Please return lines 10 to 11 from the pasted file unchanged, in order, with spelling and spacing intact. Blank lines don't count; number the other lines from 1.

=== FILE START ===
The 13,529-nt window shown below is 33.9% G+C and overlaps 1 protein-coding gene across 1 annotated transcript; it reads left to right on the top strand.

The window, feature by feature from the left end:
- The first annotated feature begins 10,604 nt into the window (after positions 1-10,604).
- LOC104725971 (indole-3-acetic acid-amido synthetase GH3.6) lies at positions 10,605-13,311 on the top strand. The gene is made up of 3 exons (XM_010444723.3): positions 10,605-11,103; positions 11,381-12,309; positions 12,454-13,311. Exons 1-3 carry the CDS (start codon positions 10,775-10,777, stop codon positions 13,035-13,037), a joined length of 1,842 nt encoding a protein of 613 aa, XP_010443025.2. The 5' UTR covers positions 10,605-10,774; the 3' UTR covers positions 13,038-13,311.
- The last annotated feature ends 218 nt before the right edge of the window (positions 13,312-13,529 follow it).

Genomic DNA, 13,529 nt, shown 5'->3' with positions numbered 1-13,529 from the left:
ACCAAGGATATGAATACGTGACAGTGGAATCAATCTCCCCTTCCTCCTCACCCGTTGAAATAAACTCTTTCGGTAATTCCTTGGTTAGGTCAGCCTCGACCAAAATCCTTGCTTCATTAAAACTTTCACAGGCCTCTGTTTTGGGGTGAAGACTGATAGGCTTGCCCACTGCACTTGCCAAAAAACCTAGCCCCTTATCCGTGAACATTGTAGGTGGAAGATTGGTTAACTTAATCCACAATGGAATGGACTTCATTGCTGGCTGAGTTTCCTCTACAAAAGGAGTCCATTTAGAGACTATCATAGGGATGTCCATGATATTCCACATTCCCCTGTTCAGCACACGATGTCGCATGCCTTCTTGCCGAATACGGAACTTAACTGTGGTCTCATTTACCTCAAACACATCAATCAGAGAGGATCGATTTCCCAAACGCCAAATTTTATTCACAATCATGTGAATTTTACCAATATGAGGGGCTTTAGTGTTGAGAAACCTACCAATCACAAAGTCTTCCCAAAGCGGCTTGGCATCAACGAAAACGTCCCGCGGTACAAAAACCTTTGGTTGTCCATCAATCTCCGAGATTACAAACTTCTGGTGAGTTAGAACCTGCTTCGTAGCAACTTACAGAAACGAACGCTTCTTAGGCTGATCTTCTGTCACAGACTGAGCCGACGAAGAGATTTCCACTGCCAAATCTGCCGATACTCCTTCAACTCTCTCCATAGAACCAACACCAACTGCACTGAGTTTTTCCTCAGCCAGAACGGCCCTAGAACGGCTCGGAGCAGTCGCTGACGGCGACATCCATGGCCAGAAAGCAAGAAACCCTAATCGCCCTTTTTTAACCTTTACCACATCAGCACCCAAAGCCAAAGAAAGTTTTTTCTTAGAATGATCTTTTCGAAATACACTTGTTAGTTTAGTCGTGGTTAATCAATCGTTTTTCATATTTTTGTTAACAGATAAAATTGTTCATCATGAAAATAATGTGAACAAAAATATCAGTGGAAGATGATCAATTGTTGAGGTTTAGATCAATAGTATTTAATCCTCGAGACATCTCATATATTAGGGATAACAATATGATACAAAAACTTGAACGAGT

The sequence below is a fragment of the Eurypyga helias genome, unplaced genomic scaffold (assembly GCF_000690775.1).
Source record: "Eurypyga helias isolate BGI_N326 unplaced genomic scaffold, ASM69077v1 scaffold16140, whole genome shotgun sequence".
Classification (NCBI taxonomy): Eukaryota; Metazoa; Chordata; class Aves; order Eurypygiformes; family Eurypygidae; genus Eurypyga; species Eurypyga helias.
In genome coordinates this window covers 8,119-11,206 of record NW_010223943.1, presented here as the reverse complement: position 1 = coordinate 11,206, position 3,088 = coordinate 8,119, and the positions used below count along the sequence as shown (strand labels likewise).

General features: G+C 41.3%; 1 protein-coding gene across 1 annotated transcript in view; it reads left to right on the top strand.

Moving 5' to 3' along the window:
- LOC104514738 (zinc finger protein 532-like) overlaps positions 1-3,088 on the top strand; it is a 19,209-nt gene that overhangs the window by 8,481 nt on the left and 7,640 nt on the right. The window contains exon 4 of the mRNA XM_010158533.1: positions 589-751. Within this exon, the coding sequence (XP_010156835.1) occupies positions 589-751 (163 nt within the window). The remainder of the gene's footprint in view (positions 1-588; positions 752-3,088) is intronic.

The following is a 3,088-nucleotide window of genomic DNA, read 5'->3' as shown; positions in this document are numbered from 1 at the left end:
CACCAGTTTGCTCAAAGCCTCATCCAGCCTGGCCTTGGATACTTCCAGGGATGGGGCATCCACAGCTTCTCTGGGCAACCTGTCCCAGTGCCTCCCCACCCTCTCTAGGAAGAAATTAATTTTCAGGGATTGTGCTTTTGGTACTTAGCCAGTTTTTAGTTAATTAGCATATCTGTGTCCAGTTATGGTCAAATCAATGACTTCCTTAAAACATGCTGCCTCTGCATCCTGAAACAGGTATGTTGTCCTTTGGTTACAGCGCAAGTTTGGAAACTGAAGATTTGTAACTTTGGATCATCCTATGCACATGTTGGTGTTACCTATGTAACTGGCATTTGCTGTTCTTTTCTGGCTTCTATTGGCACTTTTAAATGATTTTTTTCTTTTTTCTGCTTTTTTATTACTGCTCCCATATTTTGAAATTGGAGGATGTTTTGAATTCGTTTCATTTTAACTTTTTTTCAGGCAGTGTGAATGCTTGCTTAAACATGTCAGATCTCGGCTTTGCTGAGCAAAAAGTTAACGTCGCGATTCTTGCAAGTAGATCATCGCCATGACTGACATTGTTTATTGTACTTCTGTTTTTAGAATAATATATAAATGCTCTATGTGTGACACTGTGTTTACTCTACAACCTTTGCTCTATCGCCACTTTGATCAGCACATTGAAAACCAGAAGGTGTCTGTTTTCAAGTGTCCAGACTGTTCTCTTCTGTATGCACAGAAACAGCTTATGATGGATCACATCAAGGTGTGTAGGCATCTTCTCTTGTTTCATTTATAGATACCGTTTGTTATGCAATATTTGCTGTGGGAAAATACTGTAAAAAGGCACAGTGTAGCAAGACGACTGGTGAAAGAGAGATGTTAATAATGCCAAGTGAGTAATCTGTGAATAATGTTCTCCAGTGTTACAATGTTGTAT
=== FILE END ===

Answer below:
Classification (NCBI taxonomy): Eukaryota; Metazoa; Chordata; class Aves; order Eurypygiformes; family Eurypygidae; genus Eurypyga; species Eurypyga helias.
In genome coordinates this window covers 8,119-11,206 of record NW_010223943.1, presented here as the reverse complement: position 1 = coordinate 11,206, position 3,088 = coordinate 8,119, and the positions used below count along the sequence as shown (strand labels likewise).